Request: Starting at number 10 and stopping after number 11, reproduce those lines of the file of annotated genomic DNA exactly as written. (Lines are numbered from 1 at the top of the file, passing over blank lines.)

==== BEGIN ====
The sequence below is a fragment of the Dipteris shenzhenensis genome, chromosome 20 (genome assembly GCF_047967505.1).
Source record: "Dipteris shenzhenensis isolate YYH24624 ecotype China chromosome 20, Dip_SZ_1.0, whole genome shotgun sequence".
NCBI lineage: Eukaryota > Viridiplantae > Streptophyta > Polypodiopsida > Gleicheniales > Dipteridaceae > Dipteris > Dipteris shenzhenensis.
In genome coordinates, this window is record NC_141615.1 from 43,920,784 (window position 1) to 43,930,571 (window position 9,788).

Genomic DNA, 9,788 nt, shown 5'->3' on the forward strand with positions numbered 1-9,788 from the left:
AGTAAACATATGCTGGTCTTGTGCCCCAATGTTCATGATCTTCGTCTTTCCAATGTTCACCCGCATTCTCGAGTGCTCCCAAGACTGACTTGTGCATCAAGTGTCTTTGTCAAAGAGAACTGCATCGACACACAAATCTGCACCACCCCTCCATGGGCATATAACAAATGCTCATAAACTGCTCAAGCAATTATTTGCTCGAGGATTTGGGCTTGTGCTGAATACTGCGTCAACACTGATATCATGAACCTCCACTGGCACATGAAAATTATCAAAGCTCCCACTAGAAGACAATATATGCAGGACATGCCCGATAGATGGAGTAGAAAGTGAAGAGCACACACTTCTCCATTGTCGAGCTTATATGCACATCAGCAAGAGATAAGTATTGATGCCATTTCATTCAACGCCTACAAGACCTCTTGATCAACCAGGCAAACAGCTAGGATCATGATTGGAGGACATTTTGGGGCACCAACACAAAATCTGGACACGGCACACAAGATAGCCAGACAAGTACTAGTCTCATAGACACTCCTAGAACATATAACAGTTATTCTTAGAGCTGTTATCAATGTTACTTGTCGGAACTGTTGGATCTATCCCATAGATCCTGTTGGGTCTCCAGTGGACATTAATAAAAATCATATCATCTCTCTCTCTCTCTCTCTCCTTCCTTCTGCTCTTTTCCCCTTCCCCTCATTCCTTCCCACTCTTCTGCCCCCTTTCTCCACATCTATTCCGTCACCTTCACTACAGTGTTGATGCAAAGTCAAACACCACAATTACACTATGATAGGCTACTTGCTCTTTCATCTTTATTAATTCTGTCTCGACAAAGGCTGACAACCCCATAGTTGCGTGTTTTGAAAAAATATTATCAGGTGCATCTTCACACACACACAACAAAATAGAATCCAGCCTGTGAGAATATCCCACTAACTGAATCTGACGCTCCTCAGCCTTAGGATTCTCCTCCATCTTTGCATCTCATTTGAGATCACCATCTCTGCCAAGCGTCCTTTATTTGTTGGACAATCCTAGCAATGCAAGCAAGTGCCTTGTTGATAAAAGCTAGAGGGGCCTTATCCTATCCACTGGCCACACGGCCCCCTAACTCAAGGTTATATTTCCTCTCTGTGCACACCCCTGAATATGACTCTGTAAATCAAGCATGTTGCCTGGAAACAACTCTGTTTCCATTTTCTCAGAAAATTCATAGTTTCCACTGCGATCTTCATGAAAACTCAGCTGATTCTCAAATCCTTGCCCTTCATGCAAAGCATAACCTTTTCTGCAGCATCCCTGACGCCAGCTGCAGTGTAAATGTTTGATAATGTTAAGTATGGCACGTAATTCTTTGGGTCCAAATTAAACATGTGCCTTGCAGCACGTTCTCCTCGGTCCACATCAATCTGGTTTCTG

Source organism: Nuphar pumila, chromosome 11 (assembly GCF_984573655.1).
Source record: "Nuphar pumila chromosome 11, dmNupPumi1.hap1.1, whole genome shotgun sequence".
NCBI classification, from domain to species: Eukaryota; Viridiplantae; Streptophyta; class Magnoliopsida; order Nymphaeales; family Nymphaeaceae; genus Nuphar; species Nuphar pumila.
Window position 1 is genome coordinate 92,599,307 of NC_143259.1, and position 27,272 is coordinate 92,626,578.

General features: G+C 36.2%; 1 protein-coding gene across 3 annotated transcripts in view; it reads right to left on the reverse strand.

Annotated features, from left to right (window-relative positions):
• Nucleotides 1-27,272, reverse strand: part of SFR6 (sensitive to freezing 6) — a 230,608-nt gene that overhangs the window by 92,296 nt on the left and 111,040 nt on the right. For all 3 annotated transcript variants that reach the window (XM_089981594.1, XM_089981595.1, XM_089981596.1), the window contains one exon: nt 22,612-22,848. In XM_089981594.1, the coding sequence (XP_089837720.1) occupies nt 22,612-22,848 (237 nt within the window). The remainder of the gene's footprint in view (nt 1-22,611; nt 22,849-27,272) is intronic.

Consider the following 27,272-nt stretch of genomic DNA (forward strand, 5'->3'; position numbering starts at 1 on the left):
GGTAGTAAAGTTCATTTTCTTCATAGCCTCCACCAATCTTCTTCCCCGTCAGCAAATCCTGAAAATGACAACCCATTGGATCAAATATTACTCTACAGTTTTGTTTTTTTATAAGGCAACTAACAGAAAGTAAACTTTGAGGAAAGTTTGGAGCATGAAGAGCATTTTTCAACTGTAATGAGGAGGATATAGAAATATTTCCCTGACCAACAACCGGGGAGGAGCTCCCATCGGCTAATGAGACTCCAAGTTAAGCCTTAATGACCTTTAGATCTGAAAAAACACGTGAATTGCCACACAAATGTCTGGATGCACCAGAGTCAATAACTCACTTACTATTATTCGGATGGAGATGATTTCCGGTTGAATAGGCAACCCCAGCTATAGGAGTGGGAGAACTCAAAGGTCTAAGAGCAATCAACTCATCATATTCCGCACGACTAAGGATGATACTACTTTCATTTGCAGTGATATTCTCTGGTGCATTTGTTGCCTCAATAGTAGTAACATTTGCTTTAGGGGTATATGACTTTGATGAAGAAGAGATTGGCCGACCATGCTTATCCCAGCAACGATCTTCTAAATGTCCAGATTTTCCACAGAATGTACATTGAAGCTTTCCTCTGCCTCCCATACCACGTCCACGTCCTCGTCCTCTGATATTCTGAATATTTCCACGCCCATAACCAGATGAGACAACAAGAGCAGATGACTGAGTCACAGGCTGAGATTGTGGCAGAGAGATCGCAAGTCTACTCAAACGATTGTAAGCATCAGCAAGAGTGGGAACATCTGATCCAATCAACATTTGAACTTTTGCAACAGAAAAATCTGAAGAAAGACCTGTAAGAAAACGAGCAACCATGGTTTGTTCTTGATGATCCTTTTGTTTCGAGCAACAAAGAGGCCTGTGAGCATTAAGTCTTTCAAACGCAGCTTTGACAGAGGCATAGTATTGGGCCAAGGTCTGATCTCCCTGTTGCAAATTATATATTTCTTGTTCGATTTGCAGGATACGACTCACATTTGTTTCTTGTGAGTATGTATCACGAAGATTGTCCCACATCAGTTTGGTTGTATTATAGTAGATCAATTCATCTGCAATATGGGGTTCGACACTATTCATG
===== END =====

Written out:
Window position 1 is genome coordinate 92,599,307 of NC_143259.1, and position 27,272 is coordinate 92,626,578.

General features: G+C 36.2%; 1 protein-coding gene across 3 annotated transcripts in view; it reads right to left on the reverse strand.